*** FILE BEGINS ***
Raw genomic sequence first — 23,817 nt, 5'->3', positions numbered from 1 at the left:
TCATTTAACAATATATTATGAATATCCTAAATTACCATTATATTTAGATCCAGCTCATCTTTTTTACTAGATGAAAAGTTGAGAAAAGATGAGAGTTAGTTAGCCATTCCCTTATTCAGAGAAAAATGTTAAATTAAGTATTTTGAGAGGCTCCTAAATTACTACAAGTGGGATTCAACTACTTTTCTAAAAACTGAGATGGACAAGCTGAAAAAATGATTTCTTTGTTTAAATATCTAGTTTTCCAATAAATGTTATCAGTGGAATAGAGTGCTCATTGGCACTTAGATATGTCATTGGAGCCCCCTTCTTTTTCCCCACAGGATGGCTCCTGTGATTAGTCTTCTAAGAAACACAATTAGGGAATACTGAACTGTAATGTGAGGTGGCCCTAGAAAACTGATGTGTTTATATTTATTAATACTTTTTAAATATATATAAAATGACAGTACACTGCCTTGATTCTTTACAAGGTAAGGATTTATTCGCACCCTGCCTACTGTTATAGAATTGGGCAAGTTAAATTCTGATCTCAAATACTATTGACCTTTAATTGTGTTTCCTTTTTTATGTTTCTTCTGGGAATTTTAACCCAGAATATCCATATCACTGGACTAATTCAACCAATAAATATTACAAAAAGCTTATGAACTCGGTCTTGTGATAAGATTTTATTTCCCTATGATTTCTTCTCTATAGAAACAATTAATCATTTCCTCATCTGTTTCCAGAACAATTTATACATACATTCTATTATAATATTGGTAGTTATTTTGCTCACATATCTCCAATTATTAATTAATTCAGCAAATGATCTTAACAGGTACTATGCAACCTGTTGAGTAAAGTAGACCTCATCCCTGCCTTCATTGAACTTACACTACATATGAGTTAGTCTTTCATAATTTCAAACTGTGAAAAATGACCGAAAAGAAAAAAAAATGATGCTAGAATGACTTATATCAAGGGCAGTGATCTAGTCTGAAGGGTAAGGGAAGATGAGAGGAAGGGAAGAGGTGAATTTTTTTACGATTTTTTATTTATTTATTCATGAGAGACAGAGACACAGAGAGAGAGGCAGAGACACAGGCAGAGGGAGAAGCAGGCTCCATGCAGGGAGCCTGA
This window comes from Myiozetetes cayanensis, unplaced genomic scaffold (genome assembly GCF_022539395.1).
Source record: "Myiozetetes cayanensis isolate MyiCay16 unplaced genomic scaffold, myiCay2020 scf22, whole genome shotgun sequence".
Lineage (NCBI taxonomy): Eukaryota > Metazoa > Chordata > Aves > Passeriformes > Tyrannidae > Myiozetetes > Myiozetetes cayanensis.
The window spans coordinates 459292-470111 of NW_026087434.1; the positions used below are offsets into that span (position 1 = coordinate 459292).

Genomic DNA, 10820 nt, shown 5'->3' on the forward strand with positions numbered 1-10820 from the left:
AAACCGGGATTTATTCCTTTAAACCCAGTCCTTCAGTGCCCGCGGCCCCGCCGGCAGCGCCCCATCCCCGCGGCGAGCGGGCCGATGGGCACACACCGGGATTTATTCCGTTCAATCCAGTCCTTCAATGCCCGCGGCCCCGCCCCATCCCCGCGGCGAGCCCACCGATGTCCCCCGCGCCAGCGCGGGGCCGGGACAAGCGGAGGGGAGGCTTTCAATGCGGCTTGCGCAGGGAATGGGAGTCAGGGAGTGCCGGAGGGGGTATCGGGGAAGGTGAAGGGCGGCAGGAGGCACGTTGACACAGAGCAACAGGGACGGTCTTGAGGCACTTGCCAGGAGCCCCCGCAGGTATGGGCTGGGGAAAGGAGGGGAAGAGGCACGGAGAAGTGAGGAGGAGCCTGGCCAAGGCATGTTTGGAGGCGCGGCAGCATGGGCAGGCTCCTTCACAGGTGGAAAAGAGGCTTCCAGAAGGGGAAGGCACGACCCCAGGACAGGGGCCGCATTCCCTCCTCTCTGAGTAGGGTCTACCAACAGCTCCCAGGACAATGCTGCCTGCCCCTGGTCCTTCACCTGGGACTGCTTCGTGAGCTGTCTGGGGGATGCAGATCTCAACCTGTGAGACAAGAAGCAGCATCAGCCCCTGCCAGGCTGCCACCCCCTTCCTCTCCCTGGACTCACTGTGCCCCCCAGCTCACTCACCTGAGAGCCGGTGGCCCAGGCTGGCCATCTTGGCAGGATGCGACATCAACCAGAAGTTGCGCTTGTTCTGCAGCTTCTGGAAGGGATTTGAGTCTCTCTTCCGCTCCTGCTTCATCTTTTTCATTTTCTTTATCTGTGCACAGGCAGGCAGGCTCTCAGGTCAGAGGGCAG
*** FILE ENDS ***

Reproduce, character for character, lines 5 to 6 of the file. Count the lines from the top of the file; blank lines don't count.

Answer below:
Lineage (NCBI taxonomy): Eukaryota > Metazoa > Chordata > Aves > Passeriformes > Tyrannidae > Myiozetetes > Myiozetetes cayanensis.
The window spans coordinates 459292-470111 of NW_026087434.1; the positions used below are offsets into that span (position 1 = coordinate 459292).